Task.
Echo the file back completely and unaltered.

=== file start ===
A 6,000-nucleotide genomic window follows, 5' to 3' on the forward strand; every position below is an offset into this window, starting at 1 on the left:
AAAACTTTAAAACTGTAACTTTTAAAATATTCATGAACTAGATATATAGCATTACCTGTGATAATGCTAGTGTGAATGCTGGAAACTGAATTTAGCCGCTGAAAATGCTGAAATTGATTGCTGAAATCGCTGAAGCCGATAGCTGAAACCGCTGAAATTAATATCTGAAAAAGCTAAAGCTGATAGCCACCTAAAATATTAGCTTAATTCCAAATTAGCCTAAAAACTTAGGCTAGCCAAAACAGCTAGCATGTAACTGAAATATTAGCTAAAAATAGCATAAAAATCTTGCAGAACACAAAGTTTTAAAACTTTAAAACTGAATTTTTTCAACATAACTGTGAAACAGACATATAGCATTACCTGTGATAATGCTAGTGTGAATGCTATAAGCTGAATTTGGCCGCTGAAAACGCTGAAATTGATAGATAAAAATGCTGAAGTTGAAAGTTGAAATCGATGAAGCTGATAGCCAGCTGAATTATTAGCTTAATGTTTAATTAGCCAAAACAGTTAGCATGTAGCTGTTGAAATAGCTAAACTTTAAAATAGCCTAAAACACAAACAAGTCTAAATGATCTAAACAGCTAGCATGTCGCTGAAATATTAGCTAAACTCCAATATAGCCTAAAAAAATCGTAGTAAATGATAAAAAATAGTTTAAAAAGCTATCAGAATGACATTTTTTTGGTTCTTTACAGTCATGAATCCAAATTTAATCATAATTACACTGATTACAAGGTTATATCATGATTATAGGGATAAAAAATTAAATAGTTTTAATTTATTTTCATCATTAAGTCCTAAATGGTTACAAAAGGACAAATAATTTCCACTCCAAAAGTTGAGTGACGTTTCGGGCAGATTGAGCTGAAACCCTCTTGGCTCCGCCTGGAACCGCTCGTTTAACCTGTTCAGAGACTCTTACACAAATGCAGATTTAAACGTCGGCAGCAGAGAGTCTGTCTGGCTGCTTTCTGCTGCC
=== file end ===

A 6,000-nucleotide genomic window follows, 5' to 3' on the forward strand; every position below is an offset into this window, starting at 1 on the left:
AAAACTTTAAAACTGTAACTTTTAAAATATTCATGAACTAGATATATAGCATTACCTGTGATAATGCTAGTGTGAATGCTGGAAACTGAATTTAGCCGCTGAAAATGCTGAAATTGATTGCTGAAATCGCTGAAGCCGATAGCTGAAACCGCTGAAATTAATATCTGAAAAAGCTAAAGCTGATAGCCACCTAAAATATTAGCTTAATTCCAAATTAGCCTAAAAACTTAGGCTAGCCAAAACAGCTAGCATGTAACTGAAATATTAGCTAAAAATAGCATAAAAATCTTGCAGAACACAAAGTTTTAAAACTTTAAAACTGAATTTTTTCAACATAACTGTGAAACAGACATATAGCATTACCTGTGATAATGCTAGTGTGAATGCTATAAGCTGAATTTGGCCGCTGAAAACGCTGAAATTGATAGATAAAAATGCTGAAGTTGAAAGTTGAAATCGATGAAGCTGATAGCCAGCTGAATTATTAGCTTAATGTTTAATTAGCCAAAACAGTTAGCATGTAGCTGTTGAAATAGCTAAACTTTAAAATAGCCTAAAACACAAACAAGTCTAAATGATCTAAACAGCTAGCATGTCGCTGAAATATTAGCTAAACTCCAATATAGCCTAAAAAAATCGTAGTAAATGATAAAAAATAGTTTAAAAAGCTATCAGAATGACATTTTTTTGGTTCTTTACAGTCATGAATCCAAATTTAATCATAATTACACTGATTACAAGGTTATATCATGATTATAGGGATAAAAAATTAAATAGTTTTAATTTATTTTCATCATTAAGTCCTAAATGGTTACAAAAGGACAAATAATTTCCACTCCAAAAGTTGAGTGACGTTTCGGGCAGATTGAGCTGAAACCCTCTTGGCTCCGCCTGGAACCGCTCGTTTAACCTGTTCAGAGACTCTTACACAAATGCAGATTTAAACGTCGGCAGCAGAGAGTCTGTCTGGCTGCTTTCTGCTGCC